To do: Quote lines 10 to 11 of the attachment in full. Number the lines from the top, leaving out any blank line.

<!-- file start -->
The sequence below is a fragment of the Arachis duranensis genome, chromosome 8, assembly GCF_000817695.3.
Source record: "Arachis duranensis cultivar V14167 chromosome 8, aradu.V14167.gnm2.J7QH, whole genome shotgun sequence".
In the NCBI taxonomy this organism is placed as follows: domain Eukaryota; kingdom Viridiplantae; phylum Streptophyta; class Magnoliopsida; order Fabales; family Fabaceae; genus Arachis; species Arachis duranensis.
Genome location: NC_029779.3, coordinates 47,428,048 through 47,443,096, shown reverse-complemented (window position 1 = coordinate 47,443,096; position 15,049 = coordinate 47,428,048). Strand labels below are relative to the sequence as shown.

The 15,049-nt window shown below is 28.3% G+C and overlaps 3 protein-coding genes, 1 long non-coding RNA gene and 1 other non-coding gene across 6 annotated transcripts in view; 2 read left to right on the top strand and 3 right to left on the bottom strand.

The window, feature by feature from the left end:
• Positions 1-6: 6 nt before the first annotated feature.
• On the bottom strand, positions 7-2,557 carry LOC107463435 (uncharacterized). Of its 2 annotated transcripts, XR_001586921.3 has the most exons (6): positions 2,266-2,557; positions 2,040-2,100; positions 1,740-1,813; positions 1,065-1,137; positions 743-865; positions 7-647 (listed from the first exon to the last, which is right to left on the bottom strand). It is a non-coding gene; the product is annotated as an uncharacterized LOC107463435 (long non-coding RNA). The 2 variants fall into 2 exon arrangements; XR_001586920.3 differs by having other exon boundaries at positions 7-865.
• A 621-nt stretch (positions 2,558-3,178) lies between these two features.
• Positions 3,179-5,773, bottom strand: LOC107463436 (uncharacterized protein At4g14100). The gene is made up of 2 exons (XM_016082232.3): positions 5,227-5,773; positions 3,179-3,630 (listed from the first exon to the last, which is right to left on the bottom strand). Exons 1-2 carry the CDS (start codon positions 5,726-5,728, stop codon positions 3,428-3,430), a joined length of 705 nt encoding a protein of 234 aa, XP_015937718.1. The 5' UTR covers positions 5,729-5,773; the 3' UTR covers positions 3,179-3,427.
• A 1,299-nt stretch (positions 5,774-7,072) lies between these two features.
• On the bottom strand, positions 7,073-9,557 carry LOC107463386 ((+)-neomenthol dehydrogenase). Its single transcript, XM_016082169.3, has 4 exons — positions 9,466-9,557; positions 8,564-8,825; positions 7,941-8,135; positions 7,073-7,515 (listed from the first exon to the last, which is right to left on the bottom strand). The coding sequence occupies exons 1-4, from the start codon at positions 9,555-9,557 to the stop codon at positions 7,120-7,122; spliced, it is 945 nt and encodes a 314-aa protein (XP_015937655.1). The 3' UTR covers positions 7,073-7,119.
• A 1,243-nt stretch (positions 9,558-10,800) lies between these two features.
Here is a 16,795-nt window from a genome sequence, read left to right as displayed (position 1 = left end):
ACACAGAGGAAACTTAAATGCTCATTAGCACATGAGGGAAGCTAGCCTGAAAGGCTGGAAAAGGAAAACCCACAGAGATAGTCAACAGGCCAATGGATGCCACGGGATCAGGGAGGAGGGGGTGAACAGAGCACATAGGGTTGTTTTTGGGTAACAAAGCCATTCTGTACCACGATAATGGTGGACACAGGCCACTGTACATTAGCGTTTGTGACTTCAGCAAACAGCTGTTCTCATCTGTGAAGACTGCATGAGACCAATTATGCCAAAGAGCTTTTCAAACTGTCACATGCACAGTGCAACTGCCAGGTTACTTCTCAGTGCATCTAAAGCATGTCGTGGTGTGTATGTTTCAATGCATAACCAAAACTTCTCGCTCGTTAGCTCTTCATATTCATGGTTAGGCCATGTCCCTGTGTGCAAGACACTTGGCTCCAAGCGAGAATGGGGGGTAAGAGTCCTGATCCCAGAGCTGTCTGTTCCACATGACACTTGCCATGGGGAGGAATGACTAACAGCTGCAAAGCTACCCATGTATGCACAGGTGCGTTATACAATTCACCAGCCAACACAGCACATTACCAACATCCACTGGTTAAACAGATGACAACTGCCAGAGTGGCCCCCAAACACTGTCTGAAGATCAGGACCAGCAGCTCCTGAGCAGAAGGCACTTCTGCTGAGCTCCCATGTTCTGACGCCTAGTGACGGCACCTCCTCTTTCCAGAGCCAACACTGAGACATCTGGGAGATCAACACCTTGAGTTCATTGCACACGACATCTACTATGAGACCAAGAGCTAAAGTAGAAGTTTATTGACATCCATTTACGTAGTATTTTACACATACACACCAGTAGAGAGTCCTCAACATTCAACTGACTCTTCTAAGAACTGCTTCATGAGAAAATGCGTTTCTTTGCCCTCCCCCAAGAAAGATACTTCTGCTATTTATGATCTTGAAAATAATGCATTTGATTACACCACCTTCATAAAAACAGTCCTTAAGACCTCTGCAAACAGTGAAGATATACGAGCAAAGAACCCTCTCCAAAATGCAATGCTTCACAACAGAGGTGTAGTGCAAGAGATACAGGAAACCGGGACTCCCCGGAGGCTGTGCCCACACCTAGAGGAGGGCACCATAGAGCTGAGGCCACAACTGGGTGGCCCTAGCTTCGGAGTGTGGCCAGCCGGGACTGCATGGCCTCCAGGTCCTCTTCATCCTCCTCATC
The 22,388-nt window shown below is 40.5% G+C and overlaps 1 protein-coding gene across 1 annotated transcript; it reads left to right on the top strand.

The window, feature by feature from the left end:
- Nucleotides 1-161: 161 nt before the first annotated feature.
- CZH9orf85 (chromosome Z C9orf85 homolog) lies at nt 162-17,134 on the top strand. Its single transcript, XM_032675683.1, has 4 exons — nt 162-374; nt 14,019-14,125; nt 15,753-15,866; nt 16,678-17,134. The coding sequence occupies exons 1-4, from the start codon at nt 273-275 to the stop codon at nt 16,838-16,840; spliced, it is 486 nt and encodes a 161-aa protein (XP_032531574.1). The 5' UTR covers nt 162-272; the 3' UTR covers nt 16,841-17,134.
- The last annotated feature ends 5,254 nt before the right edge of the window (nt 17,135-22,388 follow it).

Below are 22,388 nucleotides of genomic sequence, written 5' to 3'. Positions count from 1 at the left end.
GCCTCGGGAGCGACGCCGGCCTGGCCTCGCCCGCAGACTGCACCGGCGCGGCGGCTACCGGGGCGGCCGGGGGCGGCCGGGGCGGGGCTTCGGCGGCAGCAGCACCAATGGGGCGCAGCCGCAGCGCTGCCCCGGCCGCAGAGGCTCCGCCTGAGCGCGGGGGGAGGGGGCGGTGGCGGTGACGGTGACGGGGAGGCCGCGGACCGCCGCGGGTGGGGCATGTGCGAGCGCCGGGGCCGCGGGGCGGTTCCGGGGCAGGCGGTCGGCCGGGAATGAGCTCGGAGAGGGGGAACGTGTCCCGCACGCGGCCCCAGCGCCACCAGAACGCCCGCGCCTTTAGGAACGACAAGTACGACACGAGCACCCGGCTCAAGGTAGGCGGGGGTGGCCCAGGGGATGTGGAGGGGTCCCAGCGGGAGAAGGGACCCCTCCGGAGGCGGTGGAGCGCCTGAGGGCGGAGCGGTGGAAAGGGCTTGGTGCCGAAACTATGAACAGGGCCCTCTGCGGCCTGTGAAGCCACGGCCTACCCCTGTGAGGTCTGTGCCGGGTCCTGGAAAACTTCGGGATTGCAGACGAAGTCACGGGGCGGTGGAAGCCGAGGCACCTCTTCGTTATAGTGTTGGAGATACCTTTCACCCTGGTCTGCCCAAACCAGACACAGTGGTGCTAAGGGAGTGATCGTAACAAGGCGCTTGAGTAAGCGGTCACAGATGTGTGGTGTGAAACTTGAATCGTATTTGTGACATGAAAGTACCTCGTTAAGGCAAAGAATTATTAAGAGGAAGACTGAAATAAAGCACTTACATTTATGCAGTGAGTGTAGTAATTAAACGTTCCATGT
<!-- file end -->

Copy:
• Positions 3,179-5,773, bottom strand: LOC107463436 (uncharacterized protein At4g14100). The gene is made up of 2 exons (XM_016082232.3): positions 5,227-5,773; positions 3,179-3,630 (listed from the first exon to the last, which is right to left on the bottom strand). Exons 1-2 carry the CDS (start codon positions 5,726-5,728, stop codon positions 3,428-3,430), a joined length of 705 nt encoding a protein of 234 aa, XP_015937718.1. The 5' UTR covers positions 5,729-5,773; the 3' UTR covers positions 3,179-3,427.
• A 1,299-nt stretch (positions 5,774-7,072) lies between these two features.